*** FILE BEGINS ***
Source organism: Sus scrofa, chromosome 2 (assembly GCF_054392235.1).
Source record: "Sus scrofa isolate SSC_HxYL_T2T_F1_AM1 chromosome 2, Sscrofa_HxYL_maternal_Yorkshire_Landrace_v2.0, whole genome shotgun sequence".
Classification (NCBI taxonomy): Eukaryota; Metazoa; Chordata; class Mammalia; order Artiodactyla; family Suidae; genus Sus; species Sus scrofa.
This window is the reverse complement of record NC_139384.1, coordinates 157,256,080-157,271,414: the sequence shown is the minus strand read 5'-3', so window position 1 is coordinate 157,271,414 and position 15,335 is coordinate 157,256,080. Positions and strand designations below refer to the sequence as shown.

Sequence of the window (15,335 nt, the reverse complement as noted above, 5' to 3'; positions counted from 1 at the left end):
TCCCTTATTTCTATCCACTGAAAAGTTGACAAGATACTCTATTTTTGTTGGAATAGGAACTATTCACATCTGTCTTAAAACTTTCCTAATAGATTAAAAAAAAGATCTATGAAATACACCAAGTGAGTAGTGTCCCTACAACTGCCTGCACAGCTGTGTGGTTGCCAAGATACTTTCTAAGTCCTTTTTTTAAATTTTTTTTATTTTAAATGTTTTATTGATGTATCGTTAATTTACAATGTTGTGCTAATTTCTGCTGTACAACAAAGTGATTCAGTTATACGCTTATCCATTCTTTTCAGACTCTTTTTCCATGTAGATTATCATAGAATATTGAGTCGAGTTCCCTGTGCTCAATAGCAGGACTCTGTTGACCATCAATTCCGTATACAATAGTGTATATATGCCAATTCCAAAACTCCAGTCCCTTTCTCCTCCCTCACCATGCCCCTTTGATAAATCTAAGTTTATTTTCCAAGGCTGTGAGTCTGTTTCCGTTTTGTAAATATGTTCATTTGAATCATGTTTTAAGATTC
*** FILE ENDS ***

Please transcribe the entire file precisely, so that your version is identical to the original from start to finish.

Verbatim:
Source organism: Sus scrofa, chromosome 2 (assembly GCF_054392235.1).
Source record: "Sus scrofa isolate SSC_HxYL_T2T_F1_AM1 chromosome 2, Sscrofa_HxYL_maternal_Yorkshire_Landrace_v2.0, whole genome shotgun sequence".
Classification (NCBI taxonomy): Eukaryota; Metazoa; Chordata; class Mammalia; order Artiodactyla; family Suidae; genus Sus; species Sus scrofa.
This window is the reverse complement of record NC_139384.1, coordinates 157,256,080-157,271,414: the sequence shown is the minus strand read 5'-3', so window position 1 is coordinate 157,271,414 and position 15,335 is coordinate 157,256,080. Positions and strand designations below refer to the sequence as shown.

Sequence of the window (15,335 nt, the reverse complement as noted above, 5' to 3'; positions counted from 1 at the left end):
TCCCTTATTTCTATCCACTGAAAAGTTGACAAGATACTCTATTTTTGTTGGAATAGGAACTATTCACATCTGTCTTAAAACTTTCCTAATAGATTAAAAAAAAGATCTATGAAATACACCAAGTGAGTAGTGTCCCTACAACTGCCTGCACAGCTGTGTGGTTGCCAAGATACTTTCTAAGTCCTTTTTTTAAATTTTTTTTATTTTAAATGTTTTATTGATGTATCGTTAATTTACAATGTTGTGCTAATTTCTGCTGTACAACAAAGTGATTCAGTTATACGCTTATCCATTCTTTTCAGACTCTTTTTCCATGTAGATTATCATAGAATATTGAGTCGAGTTCCCTGTGCTCAATAGCAGGACTCTGTTGACCATCAATTCCGTATACAATAGTGTATATATGCCAATTCCAAAACTCCAGTCCCTTTCTCCTCCCTCACCATGCCCCTTTGATAAATCTAAGTTTATTTTCCAAGGCTGTGAGTCTGTTTCCGTTTTGTAAATATGTTCATTTGAATCATGTTTTAAGATTC